R&F Labour News Update – August 3 2015

OFL to launch “Dump Harper” campaign | Stephen Harper has worst economic record of any Prime Minister | Unifor and the NDP at odds over NAFTA | Miniature gardens sprout up where community mail boxes are planned in London | Ottawa cleaners reach tentative deal | Staff cuts affecting food safety | Claims of BC LNG job numbers overstated | Dearness Home support workers talk about being disrespected | Wynne ignores own pledge to cap executive compensation | Jamaican farm workers in Canada won’t have portion of wages withheld | TransAlta deliberately timed outages at Alberta power plants | Freezing hospital budgets is like cutting services | Lessons from laundry privatizations | Ontario school support workers consider strike action | Halifax Water spent $2 million on strike security | Greater vigilance needed to protect NFLD road workers | Fort St. John municipal employee strike enters week two

Ont. union ready to launch ‘Dump Harper’ campaign as soon as election called
Diana Mehta, The Canadian Press
July 31 2015

TORONTO — Canada’s largest provincial labour federation says it is ready to launch its “Dump Harper” campaign as soon as the prime minister calls an election, which is widely expected to happen on Sunday.

The president of the Ontario Federation of Labour said Friday that the move will mirror the “Stop Hudak” campaign against former Progressive Conservative leader Tim Hudak in the provincial election last year.

Sid Ryan said the union will engage members in what he called “vulnerable” ridings across the province where the races are expected to be close.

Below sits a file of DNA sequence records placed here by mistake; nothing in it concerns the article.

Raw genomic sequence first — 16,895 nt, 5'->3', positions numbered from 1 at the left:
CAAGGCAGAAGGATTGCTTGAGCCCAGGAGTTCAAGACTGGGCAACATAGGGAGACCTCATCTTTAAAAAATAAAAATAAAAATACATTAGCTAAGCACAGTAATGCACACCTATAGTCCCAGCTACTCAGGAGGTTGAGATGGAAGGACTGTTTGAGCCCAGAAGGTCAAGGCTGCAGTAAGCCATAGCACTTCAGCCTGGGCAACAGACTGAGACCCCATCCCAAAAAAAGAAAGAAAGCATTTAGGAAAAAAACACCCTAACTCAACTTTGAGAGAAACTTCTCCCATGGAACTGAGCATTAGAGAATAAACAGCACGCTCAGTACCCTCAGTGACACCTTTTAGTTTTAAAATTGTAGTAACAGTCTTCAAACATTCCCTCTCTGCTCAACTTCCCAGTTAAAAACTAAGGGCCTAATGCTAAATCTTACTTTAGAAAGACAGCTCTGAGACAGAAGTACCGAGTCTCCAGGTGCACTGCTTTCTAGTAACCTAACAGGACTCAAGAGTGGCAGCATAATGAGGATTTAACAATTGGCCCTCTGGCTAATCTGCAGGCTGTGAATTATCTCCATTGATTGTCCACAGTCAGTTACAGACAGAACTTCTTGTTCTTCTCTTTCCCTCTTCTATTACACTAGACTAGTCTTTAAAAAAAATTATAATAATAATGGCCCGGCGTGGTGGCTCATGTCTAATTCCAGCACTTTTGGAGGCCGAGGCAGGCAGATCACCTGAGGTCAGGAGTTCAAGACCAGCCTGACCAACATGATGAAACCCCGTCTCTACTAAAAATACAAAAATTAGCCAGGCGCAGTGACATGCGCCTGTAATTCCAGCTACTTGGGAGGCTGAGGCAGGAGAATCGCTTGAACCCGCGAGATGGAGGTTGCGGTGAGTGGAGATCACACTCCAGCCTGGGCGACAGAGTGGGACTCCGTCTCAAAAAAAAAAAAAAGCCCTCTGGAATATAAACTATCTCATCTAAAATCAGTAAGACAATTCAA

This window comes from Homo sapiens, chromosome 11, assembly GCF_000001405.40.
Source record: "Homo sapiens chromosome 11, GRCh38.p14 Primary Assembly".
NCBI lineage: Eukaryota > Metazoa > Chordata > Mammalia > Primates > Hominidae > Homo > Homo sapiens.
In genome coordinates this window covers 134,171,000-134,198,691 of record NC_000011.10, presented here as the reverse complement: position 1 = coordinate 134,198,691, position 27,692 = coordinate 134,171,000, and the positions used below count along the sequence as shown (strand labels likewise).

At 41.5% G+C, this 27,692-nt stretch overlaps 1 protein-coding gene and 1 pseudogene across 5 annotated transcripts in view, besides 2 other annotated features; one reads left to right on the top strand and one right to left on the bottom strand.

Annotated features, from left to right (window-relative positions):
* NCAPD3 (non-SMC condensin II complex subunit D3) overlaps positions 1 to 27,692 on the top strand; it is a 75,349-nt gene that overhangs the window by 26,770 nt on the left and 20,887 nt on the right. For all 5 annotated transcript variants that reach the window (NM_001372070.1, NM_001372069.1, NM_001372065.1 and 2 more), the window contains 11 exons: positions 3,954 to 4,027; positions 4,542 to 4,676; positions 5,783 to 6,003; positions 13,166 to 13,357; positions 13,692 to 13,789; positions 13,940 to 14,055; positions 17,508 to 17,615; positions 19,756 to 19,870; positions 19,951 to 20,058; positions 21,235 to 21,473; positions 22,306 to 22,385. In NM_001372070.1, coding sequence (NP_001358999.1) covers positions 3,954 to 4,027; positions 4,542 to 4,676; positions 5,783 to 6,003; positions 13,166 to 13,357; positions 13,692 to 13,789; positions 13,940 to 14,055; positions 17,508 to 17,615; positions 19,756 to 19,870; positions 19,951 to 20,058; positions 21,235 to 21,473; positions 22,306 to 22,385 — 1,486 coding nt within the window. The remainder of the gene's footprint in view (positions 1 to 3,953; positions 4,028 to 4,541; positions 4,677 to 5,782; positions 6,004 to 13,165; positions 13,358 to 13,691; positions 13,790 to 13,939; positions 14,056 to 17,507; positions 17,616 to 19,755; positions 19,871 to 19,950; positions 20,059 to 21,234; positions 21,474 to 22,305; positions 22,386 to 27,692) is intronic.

6 charts show Stephen Harper has the worst economic record of any Prime Minister since World War IIharper
PressProgress
July 30 2015

It turns out the emperor has no clothes after all.

Although Conservatives like to drone on like robots about how Stephen Harper is a “steady hand on the wheel” of the economy, that myth is increasingly hard to square with reality.

Not only does a recent poll suggest Harper’s reputation as a competent manager of the economy has plummeted, a new analysis shows Harper with the worst economic record of any Canadian Prime Minister since the end of the Second World War.

Unifor, New Democrats at odds over North America Free Trade Agreement
Grace Macaluso, The Windsor Star
July 23 2015

Unifor president Jerry Dias said Thursday “there was no doubt” an NDP government would implement a national auto strategy.

“I know (NDP Leader) Thomas Mulcair understands the importance of the auto sector in Ontario and Canada,” Dias said. “There is no question in my mind that if they form the government there would be a comprehensive national auto strategy.”

Dias was responding to comments Mulcair made Wednesday when asked by The Windsor Star editorial board whether he would implement a national auto strategy if he were to win the next federal election.

London residents stage flowery protest of Canada Post community mailboxes
Diana Mehta, The Canadian Press
July 30 2015

Miniature gardens are sprouting at certain locations in London, Ont., where Canada Post plans to install controversial community mailboxes.

The fenced-in flower beds, which sit atop the concrete pads where mailboxes will stand, are being installed by a group of residents opposed to the Crown corporation’s plan to end door-to-door residential mail delivery.